Citation: Journal of Climate 26, 19; 10.1175/JCLI-D-12-00729.1

b. Model evidence of tropical connection of the AP warming in fall

To further examine the inferred causal relationship between tropical SST forcing and temperature variability in the AP during austral fall, we use an atmospheric general circulation model (GCM) forced by observed SSTs changes during the 1979–2009 period in the tropics only; in the extratropics, the atmosphere is coupled to a slab ocean. Thus, the high-latitude circulation change in this experiment is by construction resulting from the tropical forcing. Ten members run with different atmospheric initial conditions are used to obtain a reliable response. This experiment produces a very similar circulation trend pattern in the SH high latitude in fall, with a tropically forced northwesterly flow impinging on the west coast of the AP (Fig. 13), consistent with observations. The simulated MAM 200-hPa geopotential height variability in the Amundsen Sea, which is the key system to influence surface temperature in the AP, show a strong connection (correlation = −0.72) with the observed SST trend in the tropics (Fig. 13c). The simulated warming rate on the AP is 0.4°C decade−1, in good agreement with observations. While the warming over the tip of peninsula seen in the observations is not captured, this area is actually misrepresented as an oceanic grid at the T42 model resolution used. Given the very reasonable simulation of high-latitude circulation trend and widespread warming across the AP associated with the observed SST variability, these model results add further evidence that tropical SST forcing has played a dominant role in warming the AP.

Fig. 13.
Fig. 13.

Linear trend in MAM of (a) SH geopotential height (contour, 5 m decade−1) and winds at 200 hPa (vectors, displayed if either component is >0.5 m s−1 decade−1) and (b) surface temperature (°C decade−1) in Antarctica from 31-yr simulation of ECHAM run forced by observed SST (1979–2009) in the tropics. In the extratropics, the atmosphere is coupled to a slab ocean model. (c) Simulated MAM Z200 anomalies averaged over the Amundsen Sea (74.0°–57.0°S, 125.0°–85.0°W), denoted as a black box in (a) from 1979 to 2009 (red curve, sign is reversed for the simplicity of the comparison) and observed mode 1 expansion coefficient of tropical SST in MCA analysis (blue curve from Fig. 9c). The correlation between the two curves is 0.72. In (a), the significant trends of simulated Z200 (above the 95% confidence level) are denoted by color shading. In (b), the significant trends of simulated surface temperature (above 95% confidence level) are enclosed by the red contours.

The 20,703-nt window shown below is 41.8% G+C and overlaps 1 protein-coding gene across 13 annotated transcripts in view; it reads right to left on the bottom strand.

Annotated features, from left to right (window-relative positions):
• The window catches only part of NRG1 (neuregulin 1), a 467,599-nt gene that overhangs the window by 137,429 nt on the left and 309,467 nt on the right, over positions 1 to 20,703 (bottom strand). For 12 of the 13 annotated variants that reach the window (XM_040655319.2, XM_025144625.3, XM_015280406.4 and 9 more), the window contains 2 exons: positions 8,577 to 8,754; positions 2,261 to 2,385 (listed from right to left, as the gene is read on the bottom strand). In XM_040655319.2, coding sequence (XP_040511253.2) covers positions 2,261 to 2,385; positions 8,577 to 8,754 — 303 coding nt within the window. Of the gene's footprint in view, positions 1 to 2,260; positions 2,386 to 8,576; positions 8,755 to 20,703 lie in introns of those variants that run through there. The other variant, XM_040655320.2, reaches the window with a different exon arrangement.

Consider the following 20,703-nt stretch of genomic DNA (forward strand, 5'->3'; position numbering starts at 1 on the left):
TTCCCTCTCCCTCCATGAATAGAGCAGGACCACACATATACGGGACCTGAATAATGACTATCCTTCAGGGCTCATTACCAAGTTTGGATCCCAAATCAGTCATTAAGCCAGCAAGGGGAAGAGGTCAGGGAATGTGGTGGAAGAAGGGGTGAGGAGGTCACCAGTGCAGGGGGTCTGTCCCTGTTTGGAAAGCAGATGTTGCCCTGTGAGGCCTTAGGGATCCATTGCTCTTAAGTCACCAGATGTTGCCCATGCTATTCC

Citation: Journal of Climate 26, 19; 10.1175/JCLI-D-12-00729.1

c. Winter and spring warming in the western AP

During austral winter and spring, the circulation trend over the AP is governed by strong easterly and southerly wind anomalies (Fig. 14), which cannot efficiently warm the region. This is the possible reason why the warming trends are significantly less widespread in these seasons (Figs. 6 and 7). However, a significant warming trend is still observed on west coast of the AP, especially over Faraday/Vernadsky and Rothera station (Fig. 6), which may be forced by a reduction of sea ice adjacent to the station (Jacobs and Comiso 1997). Although the sea ice reduction along the west coast of the AP in these two seasons cannot be readily explained by the large-scale circulation change, it is possible that the significant sea ice decline in fall persists into the subsequent winter and spring (Harangozo 2000; Stammerjohn et al. 2008). To test this idea, the mode 1 expansion coefficient of sea ice obtained from MCA analysis between MAM tropical SST and sea ice concentration in the peninsula region (Fig. 12) are used to capture tropical forcing-related sea ice variability in the AP region in fall. This time series characterizes well the total sea ice variability along the west coast in fall (Fig. 15a). The lag correlation between this time series with sea ice in the following two seasons suggests that the regional sea ice anomalies in fall persist to JJA and SON along the west coast of the peninsula, but with a slow eastward advection, resulting in sea ice reduction adjacent to Faraday/Vernadsky and Rothera (Fig. 15). The seasonally drifting pattern of regional sea ice anomalies is very similar to the trend pattern in winter and spring (Fig. 11). The time series of MAM sea ice variability also shows a significant correlation with JJA and SON station temperature over Faraday/Vernadsky and Rothera (Table 1). Thus, the sea ice decline in winter and spring that accounts for the warming trend in Faraday/Vernadsky and Rothera in those seasons (Jacobs and Comiso 1997) appears to be related to the sea ice trend in fall.

Fig. 14.
Fig. 14.

Linear trend of SH sea level pressure (shading, hPa decade−1) and winds at 10 m (vectors, displayed if either component is >0.2 m s−1 decade−1) for the 1979–2009 period from ERA-Interim during austral (a) winter (JJA) and (b) spring (SON). The significant trends of SLP (above the 95% confidence level) are enclosed by the red contours.

Citation: Journal of Climate 26, 19; 10.1175/JCLI-D-12-00729.1

Fig. 15.
Fig. 15.

(a) Spatial pattern of simultaneous correlation between MAM mode 1 expansion coefficient of sea ice concentration in the peninsula region (red curve in Fig. 12c) and MAM sea ice anomalies. (b) The 3-month lag correlation between the same MAM expansion coefficient of sea ice and JJA sea ice anomalies. (c) The 6-month lag correlation between the same MAM expansion coefficient of sea ice and SON sea ice anomalies. Only significant correlations (above the 98% confidence level: ±0.40) are displayed.

Citation: Journal of Climate 26, 19; 10.1175/JCLI-D-12-00729.1

Table 1.